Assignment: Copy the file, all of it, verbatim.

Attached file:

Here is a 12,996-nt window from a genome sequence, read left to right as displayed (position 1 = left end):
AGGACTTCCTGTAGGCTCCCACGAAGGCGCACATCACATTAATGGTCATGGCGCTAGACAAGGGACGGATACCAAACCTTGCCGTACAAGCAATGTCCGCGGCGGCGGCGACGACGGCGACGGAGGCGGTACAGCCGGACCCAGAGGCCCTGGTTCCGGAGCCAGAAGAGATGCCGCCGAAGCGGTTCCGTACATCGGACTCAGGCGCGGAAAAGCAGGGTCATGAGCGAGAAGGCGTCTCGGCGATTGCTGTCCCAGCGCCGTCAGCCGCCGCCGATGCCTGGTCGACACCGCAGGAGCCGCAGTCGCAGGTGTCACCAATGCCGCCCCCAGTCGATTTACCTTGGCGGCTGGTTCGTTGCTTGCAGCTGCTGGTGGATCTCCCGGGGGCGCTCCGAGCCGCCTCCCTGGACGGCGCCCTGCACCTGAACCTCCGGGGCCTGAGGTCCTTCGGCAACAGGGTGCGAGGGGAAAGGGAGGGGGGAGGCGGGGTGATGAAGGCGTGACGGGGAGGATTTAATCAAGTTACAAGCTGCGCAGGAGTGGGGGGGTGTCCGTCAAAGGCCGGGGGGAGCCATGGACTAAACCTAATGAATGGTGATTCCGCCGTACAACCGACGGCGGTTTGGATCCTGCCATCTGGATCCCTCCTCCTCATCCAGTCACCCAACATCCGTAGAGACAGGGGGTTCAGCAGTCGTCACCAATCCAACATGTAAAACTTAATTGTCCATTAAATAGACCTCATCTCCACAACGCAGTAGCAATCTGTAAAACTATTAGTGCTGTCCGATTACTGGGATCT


Here is a 12,996-nt window from a genome sequence, read left to right as displayed (position 1 = left end):
AGGACTTCCTGTAGGCTCCCACGAAGGCGCACATCACATTAATGGTCATGGCGCTAGACAAGGGACGGATACCAAACCTTGCCGTACAAGCAATGTCCGCGGCGGCGGCGACGACGGCGACGGAGGCGGTACAGCCGGACCCAGAGGCCCTGGTTCCGGAGCCAGAAGAGATGCCGCCGAAGCGGTTCCGTACATCGGACTCAGGCGCGGAAAAGCAGGGTCATGAGCGAGAAGGCGTCTCGGCGATTGCTGTCCCAGCGCCGTCAGCCGCCGCCGATGCCTGGTCGACACCGCAGGAGCCGCAGTCGCAGGTGTCACCAATGCCGCCCCCAGTCGATTTACCTTGGCGGCTGGTTCGTTGCTTGCAGCTGCTGGTGGATCTCCCGGGGGCGCTCCGAGCCGCCTCCCTGGACGGCGCCCTGCACCTGAACCTCCGGGGCCTGAGGTCCTTCGGCAACAGGGTGCGAGGGGAAAGGGAGGGGGGAGGCGGGGTGATGAAGGCGTGACGGGGAGGATTTAATCAAGTTACAAGCTGCGCAGGAGTGGGGGGGTGTCCGTCAAAGGCCGGGGGGAGCCATGGACTAAACCTAATGAATGGTGATTCCGCCGTACAACCGACGGCGGTTTGGATCCTGCCATCTGGATCCCTCCTCCTCATCCAGTCACCCAACATCCGTAGAGACAGGGGGTTCAGCAGTCGTCACCAATCCAACATGTAAAACTTAATTGTCCATTAAATAGACCTCATCTCCACAACGCAGTAGCAATCTGTAAAACTATTAGTGCTGTCCGATTACTGGGATCT